On behalf of everyone at Bruce Power, we hope that all readers of this corner were able to enjoy your favourite pursuits with your families and friends this summer around Bruce, Grey and Huron counties.
Given the challenges we’ve faced since late winter of 2020, having some time off to spend at the beach, the park, the golf course, or the tennis and pickleball courts has been so badly needed as we all keep working with our public health leaders and others to put the COVID-19 pandemic in the rearview mirror.
As we look ahead to fall, we’re doing so with attention to several initiatives including our ongoing Unit 6 Major Component Replacement Project, the continued production of medical isotopes and collaborating with the Saugeen Ojibway Nation on economic programs around those isotopes. We are also focused on working with partners like the Nuclear Innovation Institute, Ontario’s nuclear supply chain and government at all levels on pushing Canada towards at net zero 2050.
Nuclear has a critical role to play in using innovation with new technologies to support existing operations. At Bruce Power, our focus is on creating clean, safe, reliable energy for future generations. Our strategy for the future includes making sure there’s a safe, secure place for storing used nuclear fuel. Canada is a global leader in the management of used fuel and is well advanced with managing it in dry storage containers on an interim basis. The country is moving ahead with its plans to select a community willing to be the host for the permanent storage of used fuel in a deep geological repository. Several countries around the world, including Finland, Sweden, Japan and the United Kingdom, are following the same plan for the long-term storage of used nuclear fuel with a mandate to protect people and the environment.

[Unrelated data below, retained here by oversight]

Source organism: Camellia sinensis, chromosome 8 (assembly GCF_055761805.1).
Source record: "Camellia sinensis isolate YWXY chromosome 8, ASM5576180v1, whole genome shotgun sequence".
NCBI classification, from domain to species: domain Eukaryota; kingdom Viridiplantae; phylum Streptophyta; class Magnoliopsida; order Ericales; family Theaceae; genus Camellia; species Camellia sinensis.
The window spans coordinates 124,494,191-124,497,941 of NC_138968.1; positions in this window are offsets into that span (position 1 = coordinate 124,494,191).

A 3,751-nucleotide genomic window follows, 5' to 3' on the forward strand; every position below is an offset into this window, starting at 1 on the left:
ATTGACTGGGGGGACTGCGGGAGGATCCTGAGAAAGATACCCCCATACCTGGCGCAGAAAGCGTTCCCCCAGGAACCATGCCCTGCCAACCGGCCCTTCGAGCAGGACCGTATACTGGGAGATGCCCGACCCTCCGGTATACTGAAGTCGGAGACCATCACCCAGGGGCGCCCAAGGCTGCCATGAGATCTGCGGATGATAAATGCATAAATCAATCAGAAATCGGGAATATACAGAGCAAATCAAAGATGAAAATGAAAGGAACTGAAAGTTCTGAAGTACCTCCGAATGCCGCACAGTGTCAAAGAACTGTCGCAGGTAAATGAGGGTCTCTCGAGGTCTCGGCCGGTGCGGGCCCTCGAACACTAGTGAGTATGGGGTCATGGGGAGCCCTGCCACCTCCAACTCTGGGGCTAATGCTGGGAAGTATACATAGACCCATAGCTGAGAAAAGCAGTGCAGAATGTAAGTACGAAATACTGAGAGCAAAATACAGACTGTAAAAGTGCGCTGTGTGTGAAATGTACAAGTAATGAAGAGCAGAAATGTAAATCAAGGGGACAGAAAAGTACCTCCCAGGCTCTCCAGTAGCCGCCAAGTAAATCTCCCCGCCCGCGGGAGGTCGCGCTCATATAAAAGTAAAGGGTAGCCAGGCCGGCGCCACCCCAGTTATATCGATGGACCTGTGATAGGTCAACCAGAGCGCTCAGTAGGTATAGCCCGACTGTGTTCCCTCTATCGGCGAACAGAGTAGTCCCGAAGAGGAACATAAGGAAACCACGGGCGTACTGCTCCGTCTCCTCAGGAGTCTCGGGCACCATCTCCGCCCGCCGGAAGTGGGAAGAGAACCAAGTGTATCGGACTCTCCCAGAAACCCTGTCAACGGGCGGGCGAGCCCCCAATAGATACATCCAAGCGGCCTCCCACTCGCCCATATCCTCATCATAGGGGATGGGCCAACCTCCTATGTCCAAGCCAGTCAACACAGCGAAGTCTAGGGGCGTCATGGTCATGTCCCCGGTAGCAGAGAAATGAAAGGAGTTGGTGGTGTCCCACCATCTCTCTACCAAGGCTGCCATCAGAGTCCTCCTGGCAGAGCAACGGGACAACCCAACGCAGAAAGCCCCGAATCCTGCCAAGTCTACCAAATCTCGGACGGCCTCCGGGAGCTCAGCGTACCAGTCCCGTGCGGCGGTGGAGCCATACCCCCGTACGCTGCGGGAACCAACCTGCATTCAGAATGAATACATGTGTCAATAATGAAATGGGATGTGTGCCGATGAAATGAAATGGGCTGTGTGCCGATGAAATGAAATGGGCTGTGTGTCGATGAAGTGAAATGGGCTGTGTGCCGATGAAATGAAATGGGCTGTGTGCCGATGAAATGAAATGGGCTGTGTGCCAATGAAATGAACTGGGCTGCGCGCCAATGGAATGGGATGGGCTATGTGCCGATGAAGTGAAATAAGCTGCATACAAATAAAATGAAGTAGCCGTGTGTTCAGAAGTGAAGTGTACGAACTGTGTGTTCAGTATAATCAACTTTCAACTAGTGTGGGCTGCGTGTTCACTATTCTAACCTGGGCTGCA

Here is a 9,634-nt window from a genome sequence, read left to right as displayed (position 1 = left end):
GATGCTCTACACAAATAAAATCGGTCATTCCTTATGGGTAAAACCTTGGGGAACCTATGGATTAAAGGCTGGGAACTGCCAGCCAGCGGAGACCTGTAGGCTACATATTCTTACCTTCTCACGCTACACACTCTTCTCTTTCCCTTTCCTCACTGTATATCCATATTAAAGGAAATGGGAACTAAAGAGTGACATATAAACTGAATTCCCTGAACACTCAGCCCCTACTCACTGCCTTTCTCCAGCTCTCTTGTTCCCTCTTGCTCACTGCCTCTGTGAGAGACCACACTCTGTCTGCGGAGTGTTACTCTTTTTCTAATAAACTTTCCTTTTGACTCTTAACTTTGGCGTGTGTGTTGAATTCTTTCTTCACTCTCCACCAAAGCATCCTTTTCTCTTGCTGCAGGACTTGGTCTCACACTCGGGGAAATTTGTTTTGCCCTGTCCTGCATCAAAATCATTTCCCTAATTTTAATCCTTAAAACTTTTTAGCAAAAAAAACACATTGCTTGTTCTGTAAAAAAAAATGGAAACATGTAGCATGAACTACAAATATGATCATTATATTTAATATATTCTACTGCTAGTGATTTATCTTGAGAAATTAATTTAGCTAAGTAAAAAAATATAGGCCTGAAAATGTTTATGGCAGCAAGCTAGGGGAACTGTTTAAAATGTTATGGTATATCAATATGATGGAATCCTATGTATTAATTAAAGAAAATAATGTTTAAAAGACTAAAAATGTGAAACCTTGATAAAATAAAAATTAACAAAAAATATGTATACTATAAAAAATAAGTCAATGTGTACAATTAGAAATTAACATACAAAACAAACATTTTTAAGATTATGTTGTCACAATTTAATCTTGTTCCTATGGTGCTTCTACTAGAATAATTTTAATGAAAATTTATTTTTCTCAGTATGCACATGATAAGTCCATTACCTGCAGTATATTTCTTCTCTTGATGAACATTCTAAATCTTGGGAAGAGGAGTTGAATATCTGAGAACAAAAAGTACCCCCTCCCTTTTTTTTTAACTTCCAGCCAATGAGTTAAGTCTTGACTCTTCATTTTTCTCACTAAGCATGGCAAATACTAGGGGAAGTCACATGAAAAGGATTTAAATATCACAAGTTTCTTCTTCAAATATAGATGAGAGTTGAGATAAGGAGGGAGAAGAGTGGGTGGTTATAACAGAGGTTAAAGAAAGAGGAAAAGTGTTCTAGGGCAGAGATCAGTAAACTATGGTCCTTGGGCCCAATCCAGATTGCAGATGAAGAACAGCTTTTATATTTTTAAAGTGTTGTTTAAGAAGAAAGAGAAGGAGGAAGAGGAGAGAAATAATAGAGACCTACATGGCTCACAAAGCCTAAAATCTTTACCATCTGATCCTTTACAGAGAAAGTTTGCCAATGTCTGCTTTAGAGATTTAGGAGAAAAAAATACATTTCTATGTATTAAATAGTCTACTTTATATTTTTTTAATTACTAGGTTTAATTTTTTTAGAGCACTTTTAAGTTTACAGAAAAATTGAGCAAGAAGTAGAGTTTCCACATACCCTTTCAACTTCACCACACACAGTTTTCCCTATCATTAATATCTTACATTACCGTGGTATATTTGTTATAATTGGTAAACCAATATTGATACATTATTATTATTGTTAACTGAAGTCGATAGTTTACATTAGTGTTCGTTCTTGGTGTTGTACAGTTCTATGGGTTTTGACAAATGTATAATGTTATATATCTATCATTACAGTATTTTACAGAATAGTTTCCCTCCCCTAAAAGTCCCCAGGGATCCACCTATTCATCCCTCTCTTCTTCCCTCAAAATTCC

Bruce Power, Ontario Power Generation and other members of the country’s nuclear industry support this plan, which is the responsibility of the Nuclear Waste Management Organization (NWMO) and includes oversight from the Canadian Nuclear Safety Commission. The Municipality of South Bruce and the community of Ignace in northern Ontario have been selected for consideration to host a DGR that – based on science – is safe and secure, and has a willing and informed host.
The DGR debate in South Bruce has too often involved the distortion of facts that plays on people’s fears when it comes to nuclear, and has, sadly, led to divisions within the municipality. To be clear, NWMO is conducting due diligence in both communities to determine if the sites are suitable to safely and securely host a DGR. NWMO is committed to working with municipalities and Indigenous communities, including Saugeen Ojibway Nation. A process that began 11 years ago with 22 municipalities and Indigenous communities expressing interest in exploring their possible involvement as hosts of this project is scheduled to end in 2023 when the NWMO identifies the preferred location for the DGR.